Human Resource Management Lesson 8
Q: With reference to your own experience, critically evaluate the idea that there is a business case for family friendly working practices
Late 1980-ies brought significant changes in the way the old Personnel departments were transformed into Human Resource Departments. The reason for this was deregulation and ever increasing competition in the market.
Family friendly working practices in most companies may be seen in both external and internal context. The external context determines the broader political and economical environment that has direct influence on how companies operate. In my experience the general state of the economy and the political environment will have direct influence on the way we are conducting business with IBM or the other companies that I've worked for. Therefore, the appropriate behavior in economically favorable times is not as accepted in times of recession. Another important factor for family friendly working practices is the Legal context in which the company is operating. Many important aspects of employment are determined by broader legislation which may be National- and/or European. The unemployment rates and the general condition of the labor market will also have a significant impact on family friendly working practices. From my experience from working in the Nordics I would also like to add the cultural context that may differ from country to country.
The internal context covers the company's internal structure and management practices. In the Joint Venture that I work for there is a strong ethical framework for equality and equal opportunity for all employees. Regulations regarding equal opportunities regardless of race, gender, sex, disability and national origin are strongly encouraged and all eventual deviations are promptly addressed. There is an extensive framework in line with Dickens (1994) that presents a business case with benefits for the organisation through promotion of diversity. All first line managers are instructed in observing these and actively working on implementation of these in their teams. Besides company regulations in the Nordics there is a strong Trade Union involvement regarding the prevention of discrimination and promotion of equality in the working place.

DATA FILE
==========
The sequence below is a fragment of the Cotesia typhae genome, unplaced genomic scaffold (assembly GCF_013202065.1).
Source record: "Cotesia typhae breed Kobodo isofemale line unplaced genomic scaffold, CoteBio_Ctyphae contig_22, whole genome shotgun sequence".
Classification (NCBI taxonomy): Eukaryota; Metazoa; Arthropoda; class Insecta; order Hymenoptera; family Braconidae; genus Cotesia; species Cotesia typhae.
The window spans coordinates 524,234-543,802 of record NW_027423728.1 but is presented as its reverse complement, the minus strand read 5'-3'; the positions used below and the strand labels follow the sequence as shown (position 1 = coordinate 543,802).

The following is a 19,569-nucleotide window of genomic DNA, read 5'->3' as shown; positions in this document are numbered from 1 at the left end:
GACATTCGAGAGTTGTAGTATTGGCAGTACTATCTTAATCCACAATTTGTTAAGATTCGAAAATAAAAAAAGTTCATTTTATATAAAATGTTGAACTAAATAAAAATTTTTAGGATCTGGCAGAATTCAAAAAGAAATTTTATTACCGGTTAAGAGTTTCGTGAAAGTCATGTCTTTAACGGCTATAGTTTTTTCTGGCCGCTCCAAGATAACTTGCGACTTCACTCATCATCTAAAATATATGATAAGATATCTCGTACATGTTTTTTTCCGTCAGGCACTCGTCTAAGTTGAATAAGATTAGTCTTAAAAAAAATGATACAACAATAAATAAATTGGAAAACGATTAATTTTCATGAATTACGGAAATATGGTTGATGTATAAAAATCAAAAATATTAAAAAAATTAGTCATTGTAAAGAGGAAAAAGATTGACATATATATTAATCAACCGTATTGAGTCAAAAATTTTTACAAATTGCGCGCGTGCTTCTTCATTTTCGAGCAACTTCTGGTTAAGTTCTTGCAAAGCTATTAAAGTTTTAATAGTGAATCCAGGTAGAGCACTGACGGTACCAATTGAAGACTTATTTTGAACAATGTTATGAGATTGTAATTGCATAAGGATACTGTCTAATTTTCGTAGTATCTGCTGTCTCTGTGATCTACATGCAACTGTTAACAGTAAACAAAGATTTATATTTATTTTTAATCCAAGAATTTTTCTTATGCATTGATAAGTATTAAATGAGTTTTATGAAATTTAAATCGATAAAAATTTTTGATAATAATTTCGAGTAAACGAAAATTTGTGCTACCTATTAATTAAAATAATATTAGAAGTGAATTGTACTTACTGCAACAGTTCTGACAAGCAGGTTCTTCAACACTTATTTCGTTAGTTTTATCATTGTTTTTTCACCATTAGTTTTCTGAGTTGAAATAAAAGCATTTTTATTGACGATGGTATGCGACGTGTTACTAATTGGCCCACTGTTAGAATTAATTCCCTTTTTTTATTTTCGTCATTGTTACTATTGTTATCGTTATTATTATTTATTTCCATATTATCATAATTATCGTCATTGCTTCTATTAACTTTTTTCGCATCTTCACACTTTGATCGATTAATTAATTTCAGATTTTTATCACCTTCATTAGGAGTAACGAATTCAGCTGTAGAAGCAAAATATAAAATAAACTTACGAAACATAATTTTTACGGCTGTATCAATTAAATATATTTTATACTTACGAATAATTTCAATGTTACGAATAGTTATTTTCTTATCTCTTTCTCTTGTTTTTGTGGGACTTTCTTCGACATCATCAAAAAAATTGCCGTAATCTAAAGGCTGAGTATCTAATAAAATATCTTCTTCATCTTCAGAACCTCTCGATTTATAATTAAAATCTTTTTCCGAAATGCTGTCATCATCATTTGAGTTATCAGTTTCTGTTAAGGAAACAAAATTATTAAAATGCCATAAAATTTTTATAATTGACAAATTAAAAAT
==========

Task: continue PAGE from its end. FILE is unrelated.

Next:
At the same time there are some improvements to be made regarding the possibility for employees to work part time and to have a greater number of employees with disabilities. There are still relatively few female managers although this partly may be explained by the fact that the IT business in largely male dominated. In our Joint Venture there is a great stress on work-life balance and the importance of this balance for job satisfaction. This varies somewhat from country to country in the Nordics, but generally both women and men enjoy extensive welfare benefits connected to child-birth and in case of disease in family. Another notable benefit are the shorter working hours compared to most other countries, which on one side give more spare time to employees but on the other increase efficiency and motivation at work. Contrary to many beliefs the efficiency in the Nordic countries are among the highest in the World even though the working hours are generally shorter than in many other countries. There is also extensively used possibility to work from the home office which is widely used by all employees including managers. This is also supportive of the business case that such family friendly working practices are beneficial to company’s long term goals and its ultimate success in the marketplace.